We work together as a community and help spread the word. Before any services can be received a child must be evaluated. According to federal and state laws, parents, public school districts, and charter schools have a right to request evaluations for special education services at any time. In the case of parental request, school districts must to reply with appropriate data to support their decision along with procedural safeguards. Copies of all meetings and paperwork are to be provided to the parent in their native language, and all meetings should provide translators whenever necessary. Students who are approved for evaluation should also be tested in their native language. If the evaluator does not speak the native language, it is that student’s legal right to either be provided an evaluator that does or a translator. Once the results have been established, an Individualized Education Plan (IEP) outlining a set of goals/educational program for the child will be provided. This can be thought of as a map, if you will, of where the student is in their education and the direction in which they should be headed. The IEP is determined by the IEP team which consists of: parent, student, general education teacher, special education teacher, school administrator, evaluation personnel, and/or other with knowledge or special expertise regarding the student. It is important to note that: 1) IEP meetings must be performed within 60 school days from the date of referral; 2) IEP meetings must occur within 30 days after team determines student has been deemed eligible to receive services; 3) IEP must be reviewed at least once a year to discuss changes or revisions; and 4) Parents must be informed of child’s IEP progress at least as often as parents of children who do not receive special services. Dependent upon evaluation and progress, a student may or may not require an IEP from grade school through high school.

Upon entering college, students who have been provided special services throughout their academic career are, generally, entitled to request such services from their college or university. First, however, they must be able to provide appropriate documentation that is also up-to-date (a list of documentation guidelines should be provided by the college or university). It is imperative that said students visit their campus disability center with this documentation and meet with the appropriate counselor who will (evaluate) determine which available services would be most beneficial. The goal of such higher education facilities is to assist individuals in obtaining appropriate accommodations and services while empowering each student to become as independent as possible. While it is important to assist these students to succeed academically, it is equally important to encourage and support independence in daily living. If eligible, services and accommodations for students in higher education may include: extended test taking time, testing alone (with a proctor), reading services, books on tape, note-taking services, scribe services, and/or reader services. Students with documented disabilities of all types have gone on to become successful doctors, teachers, lawyers, politicians, nutritionists, CEO’s, accountants, etc. There is no limitation to what any individual can achieve if guided through the right path – that is, the path that works for them.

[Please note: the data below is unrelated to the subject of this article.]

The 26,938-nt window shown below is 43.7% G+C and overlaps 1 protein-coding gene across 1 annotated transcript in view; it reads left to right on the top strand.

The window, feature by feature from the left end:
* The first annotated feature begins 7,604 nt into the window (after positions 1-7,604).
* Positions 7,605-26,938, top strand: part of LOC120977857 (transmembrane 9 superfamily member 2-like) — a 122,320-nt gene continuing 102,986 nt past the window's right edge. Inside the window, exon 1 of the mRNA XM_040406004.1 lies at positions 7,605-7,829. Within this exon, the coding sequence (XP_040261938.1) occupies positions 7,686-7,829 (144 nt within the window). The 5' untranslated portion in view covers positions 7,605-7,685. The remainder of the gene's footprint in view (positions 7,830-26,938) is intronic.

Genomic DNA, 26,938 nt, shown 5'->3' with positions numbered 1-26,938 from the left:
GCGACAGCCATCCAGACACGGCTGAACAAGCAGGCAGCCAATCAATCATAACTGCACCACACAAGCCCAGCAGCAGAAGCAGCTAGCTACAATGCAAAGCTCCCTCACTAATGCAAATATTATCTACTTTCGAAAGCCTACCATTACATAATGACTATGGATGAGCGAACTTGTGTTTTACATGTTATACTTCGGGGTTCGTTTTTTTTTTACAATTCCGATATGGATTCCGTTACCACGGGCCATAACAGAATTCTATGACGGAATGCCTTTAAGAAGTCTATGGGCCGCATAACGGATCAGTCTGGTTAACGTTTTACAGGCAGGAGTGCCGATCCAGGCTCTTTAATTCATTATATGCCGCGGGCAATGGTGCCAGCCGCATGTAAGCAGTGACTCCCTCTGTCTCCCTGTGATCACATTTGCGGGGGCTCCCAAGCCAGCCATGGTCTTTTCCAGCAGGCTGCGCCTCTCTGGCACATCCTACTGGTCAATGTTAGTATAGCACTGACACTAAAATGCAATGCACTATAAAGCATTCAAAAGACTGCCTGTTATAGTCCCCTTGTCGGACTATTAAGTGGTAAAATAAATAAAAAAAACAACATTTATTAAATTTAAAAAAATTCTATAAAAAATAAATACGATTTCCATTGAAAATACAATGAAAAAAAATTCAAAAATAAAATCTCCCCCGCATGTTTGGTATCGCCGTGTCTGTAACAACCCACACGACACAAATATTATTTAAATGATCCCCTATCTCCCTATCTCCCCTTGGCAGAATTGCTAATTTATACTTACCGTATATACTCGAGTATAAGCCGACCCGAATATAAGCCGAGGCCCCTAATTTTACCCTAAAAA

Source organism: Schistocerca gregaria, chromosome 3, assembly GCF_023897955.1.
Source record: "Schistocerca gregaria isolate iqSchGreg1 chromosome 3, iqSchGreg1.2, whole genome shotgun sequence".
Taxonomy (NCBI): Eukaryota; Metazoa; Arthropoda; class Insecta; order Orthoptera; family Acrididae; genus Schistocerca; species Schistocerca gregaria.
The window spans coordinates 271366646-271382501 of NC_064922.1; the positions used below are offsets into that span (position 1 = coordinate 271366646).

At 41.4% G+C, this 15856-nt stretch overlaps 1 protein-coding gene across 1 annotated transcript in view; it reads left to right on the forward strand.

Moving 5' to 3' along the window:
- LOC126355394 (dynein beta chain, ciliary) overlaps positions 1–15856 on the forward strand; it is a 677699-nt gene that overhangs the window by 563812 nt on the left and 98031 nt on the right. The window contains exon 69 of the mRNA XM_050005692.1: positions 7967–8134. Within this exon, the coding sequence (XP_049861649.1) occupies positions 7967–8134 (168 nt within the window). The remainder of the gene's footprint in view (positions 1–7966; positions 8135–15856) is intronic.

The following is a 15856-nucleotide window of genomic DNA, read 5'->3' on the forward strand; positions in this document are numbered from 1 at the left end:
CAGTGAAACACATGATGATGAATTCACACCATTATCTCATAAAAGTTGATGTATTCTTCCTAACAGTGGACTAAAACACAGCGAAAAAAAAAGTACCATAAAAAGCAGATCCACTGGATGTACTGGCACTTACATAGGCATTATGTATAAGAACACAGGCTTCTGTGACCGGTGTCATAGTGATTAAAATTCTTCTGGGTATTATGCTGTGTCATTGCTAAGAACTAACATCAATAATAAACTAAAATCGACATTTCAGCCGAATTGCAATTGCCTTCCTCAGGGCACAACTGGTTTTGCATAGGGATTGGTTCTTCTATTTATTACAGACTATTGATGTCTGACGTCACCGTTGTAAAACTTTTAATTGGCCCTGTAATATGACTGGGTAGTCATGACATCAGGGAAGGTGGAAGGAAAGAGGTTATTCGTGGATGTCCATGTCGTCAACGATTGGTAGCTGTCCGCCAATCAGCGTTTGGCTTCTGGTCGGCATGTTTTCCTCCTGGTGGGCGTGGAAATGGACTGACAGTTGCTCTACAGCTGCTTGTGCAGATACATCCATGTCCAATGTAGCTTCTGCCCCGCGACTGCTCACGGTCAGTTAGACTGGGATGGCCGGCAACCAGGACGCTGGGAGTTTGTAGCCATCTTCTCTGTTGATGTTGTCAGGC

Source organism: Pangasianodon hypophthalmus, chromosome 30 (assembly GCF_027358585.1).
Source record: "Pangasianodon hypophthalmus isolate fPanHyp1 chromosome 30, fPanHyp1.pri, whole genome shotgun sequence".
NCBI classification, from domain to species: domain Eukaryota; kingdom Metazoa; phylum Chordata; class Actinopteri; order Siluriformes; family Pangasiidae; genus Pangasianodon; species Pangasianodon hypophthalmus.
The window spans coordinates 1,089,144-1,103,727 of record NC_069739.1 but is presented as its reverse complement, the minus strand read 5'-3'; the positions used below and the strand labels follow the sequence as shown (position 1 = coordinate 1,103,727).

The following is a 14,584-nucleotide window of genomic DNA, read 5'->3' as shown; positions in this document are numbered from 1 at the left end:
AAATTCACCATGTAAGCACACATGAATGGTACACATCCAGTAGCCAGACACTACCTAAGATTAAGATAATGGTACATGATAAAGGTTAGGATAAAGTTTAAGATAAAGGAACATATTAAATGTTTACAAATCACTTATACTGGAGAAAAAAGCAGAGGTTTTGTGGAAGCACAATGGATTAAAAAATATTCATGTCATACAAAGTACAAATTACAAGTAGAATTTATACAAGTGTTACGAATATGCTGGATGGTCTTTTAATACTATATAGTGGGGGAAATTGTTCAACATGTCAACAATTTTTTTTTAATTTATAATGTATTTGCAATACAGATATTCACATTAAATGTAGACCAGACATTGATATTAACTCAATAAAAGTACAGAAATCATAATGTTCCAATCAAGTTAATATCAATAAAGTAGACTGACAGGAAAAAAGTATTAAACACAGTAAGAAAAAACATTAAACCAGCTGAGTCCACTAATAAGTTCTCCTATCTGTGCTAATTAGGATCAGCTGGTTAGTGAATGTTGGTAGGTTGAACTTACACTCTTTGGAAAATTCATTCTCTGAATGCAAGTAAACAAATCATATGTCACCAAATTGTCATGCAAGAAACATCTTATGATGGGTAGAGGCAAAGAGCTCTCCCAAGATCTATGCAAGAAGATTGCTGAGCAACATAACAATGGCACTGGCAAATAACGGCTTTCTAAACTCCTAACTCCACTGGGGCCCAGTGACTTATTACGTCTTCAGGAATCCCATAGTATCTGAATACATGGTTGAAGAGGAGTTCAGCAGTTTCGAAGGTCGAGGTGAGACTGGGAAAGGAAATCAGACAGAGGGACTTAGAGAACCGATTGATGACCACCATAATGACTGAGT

For more information on this topic, please visit:

*Services In School For Children With Special Needs: What Parents Need To Know – http://www.aacap.org/cs/root/facts_for_families/services_in_school_for_children_with_special_needs_what_parents_need_to_know

*Other Related Disability Laws – http://www.fape.org/idea/what_idea_is/other_laws.htm

* Internet Resources for Families of Children with Disabilities – http://www.supportforfamilies.org/internetguide/laws.html

* The Differences Between IDEA and Section 504 – http://school.familyeducation.com/special-education/ada/38439.html
* A Guide to Disability Rights Laws – http://www.ada.gov/cguide.htm

* The Differences Between IDEA and Section 504 – http://school.familyeducation.com/special-education/ada/38439.html

* A Guide to Disability Rights Laws – http://www.ada.gov/cguide.htm